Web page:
Everybody who has travelled with me through parts of Southern Africa can easily relate to the acronym TIA – This is Africa.
The Africa continent has for as long as it exists, challenged the Africa dweller. From illnesses that can kill you to animals that will eat you, vast expansions that will take your breath away and colours with each sunrise and sunset that the best artist cannot copy and bring to life it divides itself into 54 countries.
Travelling through the Southern Part of the continent has its own test of time and survival. Being popular worldwide and offering vast natural habitats for animals with invitations to come and explore, I thought we should look at the history of the ever-changing and often harsh environments.
To describe South Africa as diverse would be an accurate description. With at least 10 official languages and three capitals taking care of our judicial and legislative challenges, we find a way to survive with a frown, looking forward to a better future.
Pretoria – executive
Bloemfontein – judicial
Cape Town – legislative
Being 1.22 million km² and five times bigger than the United Kingdom South Africa claims the southernmost tip of the continent. It spoils the visitor with inland safari destinations populated with big game. Driving down to Cape Town via the Garden Route, offers forests, lagoons, lush Winelands and beaches. Amazing cliffs at the Cape of Good Hope with winding roads brings you home to the mother city beneath a flat-topped Table Mountain, one of the seven wonders of the world.
It is home to 59 Million people leaving 49people per square kilometre to find a rewarding reason to endure, survive and live.
Receiving its independence from the United Kingdom in 1934 it grew from its baby shoes to constitute the Republic of South Africa in 1961. Now, a proud Republic, it replaced the South African Pound with the South African Rand.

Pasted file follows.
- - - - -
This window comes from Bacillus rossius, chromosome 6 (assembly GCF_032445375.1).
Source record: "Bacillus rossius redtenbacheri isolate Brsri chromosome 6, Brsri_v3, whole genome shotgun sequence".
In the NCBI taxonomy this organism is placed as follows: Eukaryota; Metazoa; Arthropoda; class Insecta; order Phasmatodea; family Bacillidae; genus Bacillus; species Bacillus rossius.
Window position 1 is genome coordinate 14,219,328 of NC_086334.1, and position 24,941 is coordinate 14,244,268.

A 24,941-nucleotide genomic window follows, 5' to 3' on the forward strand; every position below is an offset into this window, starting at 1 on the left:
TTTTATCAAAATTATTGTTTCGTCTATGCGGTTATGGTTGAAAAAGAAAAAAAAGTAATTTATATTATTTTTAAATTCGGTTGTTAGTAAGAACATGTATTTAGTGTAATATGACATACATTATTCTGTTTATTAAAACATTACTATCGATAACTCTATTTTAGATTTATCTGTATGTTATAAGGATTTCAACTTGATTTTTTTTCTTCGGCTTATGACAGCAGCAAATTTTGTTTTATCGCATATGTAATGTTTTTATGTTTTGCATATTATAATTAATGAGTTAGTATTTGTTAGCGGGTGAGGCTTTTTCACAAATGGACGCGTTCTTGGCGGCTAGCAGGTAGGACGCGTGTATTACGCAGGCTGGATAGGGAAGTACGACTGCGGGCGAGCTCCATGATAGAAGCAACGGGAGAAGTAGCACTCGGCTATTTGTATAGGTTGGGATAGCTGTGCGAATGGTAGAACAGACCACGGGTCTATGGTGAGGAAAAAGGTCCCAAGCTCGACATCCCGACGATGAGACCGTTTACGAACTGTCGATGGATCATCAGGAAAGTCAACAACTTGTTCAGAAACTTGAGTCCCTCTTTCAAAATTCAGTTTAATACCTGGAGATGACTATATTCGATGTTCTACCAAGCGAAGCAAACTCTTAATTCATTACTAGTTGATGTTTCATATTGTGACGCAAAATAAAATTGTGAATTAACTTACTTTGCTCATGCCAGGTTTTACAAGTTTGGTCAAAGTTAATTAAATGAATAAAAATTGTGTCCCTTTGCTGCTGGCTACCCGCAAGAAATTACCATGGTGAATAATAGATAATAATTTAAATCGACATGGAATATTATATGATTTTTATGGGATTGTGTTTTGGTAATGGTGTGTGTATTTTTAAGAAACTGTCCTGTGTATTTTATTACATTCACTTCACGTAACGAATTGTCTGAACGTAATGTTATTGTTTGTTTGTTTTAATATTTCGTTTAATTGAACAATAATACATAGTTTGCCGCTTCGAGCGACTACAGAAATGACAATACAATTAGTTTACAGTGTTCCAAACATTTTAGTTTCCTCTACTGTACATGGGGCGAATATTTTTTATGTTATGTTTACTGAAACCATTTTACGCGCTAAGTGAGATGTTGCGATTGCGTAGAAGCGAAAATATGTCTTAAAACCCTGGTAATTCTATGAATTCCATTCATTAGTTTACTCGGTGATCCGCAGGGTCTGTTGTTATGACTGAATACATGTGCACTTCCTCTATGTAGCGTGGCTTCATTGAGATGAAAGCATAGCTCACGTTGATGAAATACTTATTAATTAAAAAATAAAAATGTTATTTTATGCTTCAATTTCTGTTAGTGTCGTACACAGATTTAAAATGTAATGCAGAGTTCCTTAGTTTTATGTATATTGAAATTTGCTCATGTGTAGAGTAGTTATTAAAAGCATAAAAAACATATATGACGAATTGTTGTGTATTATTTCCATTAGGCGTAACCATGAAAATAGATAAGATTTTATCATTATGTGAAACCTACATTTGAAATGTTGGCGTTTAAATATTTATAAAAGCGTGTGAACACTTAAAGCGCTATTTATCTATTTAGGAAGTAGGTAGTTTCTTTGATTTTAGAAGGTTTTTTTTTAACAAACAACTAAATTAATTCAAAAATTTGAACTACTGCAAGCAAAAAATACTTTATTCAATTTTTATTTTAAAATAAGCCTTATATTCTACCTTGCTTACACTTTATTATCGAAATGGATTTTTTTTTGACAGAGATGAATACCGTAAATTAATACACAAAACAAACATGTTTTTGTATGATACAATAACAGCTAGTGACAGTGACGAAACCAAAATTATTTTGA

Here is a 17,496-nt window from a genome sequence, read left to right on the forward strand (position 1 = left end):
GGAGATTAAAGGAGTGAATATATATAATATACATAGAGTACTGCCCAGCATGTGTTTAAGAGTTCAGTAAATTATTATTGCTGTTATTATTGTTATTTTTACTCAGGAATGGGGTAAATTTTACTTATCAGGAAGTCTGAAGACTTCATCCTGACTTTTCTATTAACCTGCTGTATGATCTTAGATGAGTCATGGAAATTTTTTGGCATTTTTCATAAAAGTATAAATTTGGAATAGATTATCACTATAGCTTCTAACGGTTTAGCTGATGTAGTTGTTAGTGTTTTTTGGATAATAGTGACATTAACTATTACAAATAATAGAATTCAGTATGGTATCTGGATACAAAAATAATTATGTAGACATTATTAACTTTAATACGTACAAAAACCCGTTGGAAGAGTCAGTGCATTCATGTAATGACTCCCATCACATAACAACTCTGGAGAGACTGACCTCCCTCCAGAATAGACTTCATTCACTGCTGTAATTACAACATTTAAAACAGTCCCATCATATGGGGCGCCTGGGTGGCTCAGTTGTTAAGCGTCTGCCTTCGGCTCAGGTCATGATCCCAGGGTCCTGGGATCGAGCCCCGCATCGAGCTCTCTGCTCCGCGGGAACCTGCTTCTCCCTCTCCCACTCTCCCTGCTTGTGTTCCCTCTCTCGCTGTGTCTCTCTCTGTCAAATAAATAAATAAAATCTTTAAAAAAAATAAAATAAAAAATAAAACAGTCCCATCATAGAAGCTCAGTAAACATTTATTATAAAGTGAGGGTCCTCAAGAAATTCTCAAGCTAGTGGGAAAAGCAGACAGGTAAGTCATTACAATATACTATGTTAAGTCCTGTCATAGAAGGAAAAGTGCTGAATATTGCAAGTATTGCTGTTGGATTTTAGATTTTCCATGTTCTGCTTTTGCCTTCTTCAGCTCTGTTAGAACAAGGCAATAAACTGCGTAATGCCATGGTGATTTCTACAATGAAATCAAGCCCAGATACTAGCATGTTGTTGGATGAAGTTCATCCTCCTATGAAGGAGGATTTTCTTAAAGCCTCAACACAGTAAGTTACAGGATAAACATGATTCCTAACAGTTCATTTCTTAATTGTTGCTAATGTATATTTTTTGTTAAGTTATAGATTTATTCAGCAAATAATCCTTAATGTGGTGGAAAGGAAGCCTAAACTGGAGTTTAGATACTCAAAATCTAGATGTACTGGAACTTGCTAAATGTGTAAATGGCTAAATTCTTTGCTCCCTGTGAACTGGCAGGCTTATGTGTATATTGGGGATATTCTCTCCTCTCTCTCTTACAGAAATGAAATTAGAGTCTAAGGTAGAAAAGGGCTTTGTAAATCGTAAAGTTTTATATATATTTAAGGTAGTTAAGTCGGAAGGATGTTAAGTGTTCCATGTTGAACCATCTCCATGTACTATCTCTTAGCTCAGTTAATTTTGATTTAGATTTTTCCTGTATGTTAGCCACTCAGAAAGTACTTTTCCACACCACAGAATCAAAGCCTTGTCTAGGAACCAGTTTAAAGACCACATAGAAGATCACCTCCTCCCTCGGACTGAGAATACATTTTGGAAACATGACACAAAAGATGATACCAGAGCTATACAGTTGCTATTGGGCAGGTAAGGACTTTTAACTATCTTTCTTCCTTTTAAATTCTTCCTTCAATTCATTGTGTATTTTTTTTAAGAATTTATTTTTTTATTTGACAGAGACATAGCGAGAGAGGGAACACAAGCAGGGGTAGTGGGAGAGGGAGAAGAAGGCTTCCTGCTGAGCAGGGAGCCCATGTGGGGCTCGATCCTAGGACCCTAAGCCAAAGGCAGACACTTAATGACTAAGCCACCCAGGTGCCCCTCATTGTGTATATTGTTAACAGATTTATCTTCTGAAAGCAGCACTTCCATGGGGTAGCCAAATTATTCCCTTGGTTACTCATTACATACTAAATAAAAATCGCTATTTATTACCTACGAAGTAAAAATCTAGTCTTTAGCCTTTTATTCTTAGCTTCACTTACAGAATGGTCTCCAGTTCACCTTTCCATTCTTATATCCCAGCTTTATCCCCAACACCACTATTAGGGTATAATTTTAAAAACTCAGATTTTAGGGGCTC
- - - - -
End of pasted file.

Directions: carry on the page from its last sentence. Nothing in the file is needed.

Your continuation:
With development and growth the standard for a quality life, infrastructures were set into place and over time, learning from mistakes, supporting what works and adapting to new ideas South Africa became a democracy in 1994.
To change from an Apartheid Police State to the Democratic Republic has challenges that one can just not brush off, smile and carry on. You have to face fears, forgiveness and acceptance while at all time try and set an example proving to the world it is possible.
Since Charles Darwin set off a theory that inherent dynamic forces allow only the fittest persons or organizations to prosper in a competitive environment or situation and from the time of the scramble for Africa a sense of security connected itself to standing separately from the rest.
Right or wrong it happened and apartheid was what we knew. To make way for democracy, change was needed and it came in 1994. An anti-apartheid activist and political revolutionary became the first Black President of South Africa.
A man well respected and loved by his people made sure of a peaceful transition between apartheid and democracy and took the lead. His name – Nelson Mandela
Bringing together political rivals brought the support of the world and South Africa was set for a successful new experience that had to be nurtured and cared for. Setting an example of love and forgiveness even opposition party would start to listen and trust. Sooner than later Nelson Mandela was loved and respected by all people in the country.
South Africa has learned how to sit, crawl, run and fall. South Africa will also learn how to get up, work together and build a future for all who see and call themselves South Africans.
Author: Reinier Bredenkamp